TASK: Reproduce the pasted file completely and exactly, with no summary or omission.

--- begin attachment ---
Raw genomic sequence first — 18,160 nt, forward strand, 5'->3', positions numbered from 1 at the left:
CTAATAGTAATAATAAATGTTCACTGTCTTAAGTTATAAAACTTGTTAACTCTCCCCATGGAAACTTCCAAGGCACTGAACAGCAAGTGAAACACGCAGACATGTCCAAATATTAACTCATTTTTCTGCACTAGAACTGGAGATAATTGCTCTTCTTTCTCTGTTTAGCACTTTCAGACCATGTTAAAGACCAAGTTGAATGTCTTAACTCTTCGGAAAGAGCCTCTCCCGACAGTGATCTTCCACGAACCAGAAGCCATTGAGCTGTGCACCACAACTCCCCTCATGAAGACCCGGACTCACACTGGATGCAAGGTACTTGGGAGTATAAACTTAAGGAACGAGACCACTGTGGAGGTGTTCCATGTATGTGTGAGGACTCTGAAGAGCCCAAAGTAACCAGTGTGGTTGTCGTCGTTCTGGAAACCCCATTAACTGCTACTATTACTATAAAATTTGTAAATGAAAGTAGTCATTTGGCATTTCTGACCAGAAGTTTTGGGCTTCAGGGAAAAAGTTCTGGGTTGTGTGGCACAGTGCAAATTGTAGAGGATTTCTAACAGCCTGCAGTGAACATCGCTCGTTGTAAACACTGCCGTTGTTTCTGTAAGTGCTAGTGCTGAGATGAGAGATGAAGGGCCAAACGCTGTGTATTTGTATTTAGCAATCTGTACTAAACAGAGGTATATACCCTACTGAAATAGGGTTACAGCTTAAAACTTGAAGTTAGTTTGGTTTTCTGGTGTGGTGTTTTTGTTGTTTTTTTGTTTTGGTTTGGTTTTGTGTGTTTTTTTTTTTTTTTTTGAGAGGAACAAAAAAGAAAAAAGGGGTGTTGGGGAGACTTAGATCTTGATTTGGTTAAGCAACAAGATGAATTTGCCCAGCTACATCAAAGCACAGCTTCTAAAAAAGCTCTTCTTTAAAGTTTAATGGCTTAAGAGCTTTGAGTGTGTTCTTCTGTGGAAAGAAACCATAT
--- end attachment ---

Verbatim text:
Raw genomic sequence first — 18,160 nt, forward strand, 5'->3', positions numbered from 1 at the left:
CTAATAGTAATAATAAATGTTCACTGTCTTAAGTTATAAAACTTGTTAACTCTCCCCATGGAAACTTCCAAGGCACTGAACAGCAAGTGAAACACGCAGACATGTCCAAATATTAACTCATTTTTCTGCACTAGAACTGGAGATAATTGCTCTTCTTTCTCTGTTTAGCACTTTCAGACCATGTTAAAGACCAAGTTGAATGTCTTAACTCTTCGGAAAGAGCCTCTCCCGACAGTGATCTTCCACGAACCAGAAGCCATTGAGCTGTGCACCACAACTCCCCTCATGAAGACCCGGACTCACACTGGATGCAAGGTACTTGGGAGTATAAACTTAAGGAACGAGACCACTGTGGAGGTGTTCCATGTATGTGTGAGGACTCTGAAGAGCCCAAAGTAACCAGTGTGGTTGTCGTCGTTCTGGAAACCCCATTAACTGCTACTATTACTATAAAATTTGTAAATGAAAGTAGTCATTTGGCATTTCTGACCAGAAGTTTTGGGCTTCAGGGAAAAAGTTCTGGGTTGTGTGGCACAGTGCAAATTGTAGAGGATTTCTAACAGCCTGCAGTGAACATCGCTCGTTGTAAACACTGCCGTTGTTTCTGTAAGTGCTAGTGCTGAGATGAGAGATGAAGGGCCAAACGCTGTGTATTTGTATTTAGCAATCTGTACTAAACAGAGGTATATACCCTACTGAAATAGGGTTACAGCTTAAAACTTGAAGTTAGTTTGGTTTTCTGGTGTGGTGTTTTTGTTGTTTTTTTGTTTTGGTTTGGTTTTGTGTGTTTTTTTTTTTTTTTTTGAGAGGAACAAAAAAGAAAAAAGGGGTGTTGGGGAGACTTAGATCTTGATTTGGTTAAGCAACAAGATGAATTTGCCCAGCTACATCAAAGCACAGCTTCTAAAAAAGCTCTTCTTTAAAGTTTAATGGCTTAAGAGCTTTGAGTGTGTTCTTCTGTGGAAAGAAACCATAT